Yesterday I wrote about economist Amalia Miller’s finding that women make 10% more over their career for each year they delay having a first child. That was the main point of her study. Today I want to write about an incidental point she made, when she compared women who got pregnant on purpose with those who had unplanned pregnancies.
Miller used the National Longitudinal Survey of Youth, which followed the same group of people from youth to early adulthood, beginning in 1979. Miller reports this question and response from one of the follow-up surveys:
“Just before you became pregnant the first time, did you want to become pregnant when you did?”
11.6% of respondents said “Yes,”
4.2% said “Didn’t matter,”
63.8% said “No, not at that time,” and
20.5% said “No, not at all.”
As Miller reads this response, the vast majority of these pregnancies were unplanned.
I contrast this, though, with Promises I Can Keep, Kathryn Edin and Maria Kefalas’ study which I have written about several times. Edin and Kefalas were studying teen single mothers, so their group is not directly comparable to the much broader NLSY79 population that Miller is using. Still, one of the vital findings of Promises I Can Keep is that most of the children these teen moms had were “sort-of planned.” They knew they wanted to have children, and they were ok with having children with their current boyfriends. So they didn’t try not to have children, with the usual result.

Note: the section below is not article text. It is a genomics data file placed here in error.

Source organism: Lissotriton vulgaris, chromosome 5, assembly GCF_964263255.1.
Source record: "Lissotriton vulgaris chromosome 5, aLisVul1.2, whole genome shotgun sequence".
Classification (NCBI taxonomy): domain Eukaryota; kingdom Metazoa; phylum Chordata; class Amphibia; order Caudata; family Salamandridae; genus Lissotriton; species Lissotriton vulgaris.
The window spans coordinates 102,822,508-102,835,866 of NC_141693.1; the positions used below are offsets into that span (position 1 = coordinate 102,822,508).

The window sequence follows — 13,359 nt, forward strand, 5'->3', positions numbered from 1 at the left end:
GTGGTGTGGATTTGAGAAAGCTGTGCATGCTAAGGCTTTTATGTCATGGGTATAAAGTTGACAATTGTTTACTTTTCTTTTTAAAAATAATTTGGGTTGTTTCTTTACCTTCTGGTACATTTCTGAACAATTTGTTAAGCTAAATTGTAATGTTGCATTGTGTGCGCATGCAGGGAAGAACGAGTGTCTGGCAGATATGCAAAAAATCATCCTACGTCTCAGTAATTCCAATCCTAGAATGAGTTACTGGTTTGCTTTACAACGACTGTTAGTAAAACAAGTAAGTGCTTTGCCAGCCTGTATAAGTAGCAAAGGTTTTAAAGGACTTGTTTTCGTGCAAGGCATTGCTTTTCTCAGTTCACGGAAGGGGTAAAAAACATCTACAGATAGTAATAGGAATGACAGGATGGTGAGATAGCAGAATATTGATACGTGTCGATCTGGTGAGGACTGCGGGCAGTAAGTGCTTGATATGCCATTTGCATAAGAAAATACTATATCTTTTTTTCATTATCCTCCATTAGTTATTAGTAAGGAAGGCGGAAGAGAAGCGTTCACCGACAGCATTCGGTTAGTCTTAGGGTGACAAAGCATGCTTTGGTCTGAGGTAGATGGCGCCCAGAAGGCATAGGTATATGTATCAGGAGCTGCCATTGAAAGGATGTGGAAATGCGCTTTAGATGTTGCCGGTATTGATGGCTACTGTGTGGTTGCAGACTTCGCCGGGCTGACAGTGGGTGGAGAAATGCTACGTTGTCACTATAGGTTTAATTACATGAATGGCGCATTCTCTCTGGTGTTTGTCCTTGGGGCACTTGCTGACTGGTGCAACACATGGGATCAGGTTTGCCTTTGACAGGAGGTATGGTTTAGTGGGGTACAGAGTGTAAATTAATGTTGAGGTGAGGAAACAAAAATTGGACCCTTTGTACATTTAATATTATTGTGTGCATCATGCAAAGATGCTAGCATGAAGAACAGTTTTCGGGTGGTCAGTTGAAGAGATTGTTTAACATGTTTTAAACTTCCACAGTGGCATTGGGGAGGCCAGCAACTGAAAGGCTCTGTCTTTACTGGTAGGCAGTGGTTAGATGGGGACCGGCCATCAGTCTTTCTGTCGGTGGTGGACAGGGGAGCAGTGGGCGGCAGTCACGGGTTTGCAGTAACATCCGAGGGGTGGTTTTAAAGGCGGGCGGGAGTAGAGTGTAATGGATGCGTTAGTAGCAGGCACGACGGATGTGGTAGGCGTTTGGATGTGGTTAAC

If Edin and Kefalas’s moms had been asked the NLSY79 question about whether they wanted to get pregnant then, most of them would have answered “no, not at this time.” Yet that would have been a misleading result. It did not mean, in their case, that their pregnancies were unplanned in the sense that Miller is reading them. For women of the professional class, who plan their lives carefully, a “not at this time” pregnancy is a disaster. For poor teenage girls whose biggest life plan is to be a mother, it is not.
I estimate that for most women in the classes in between -- most especially the married women -- a “not at this time” pregnancy is not a disaster. It is an early delivery of an expected gift. For most women, their job plans are made to serve their family plans, not the other way around.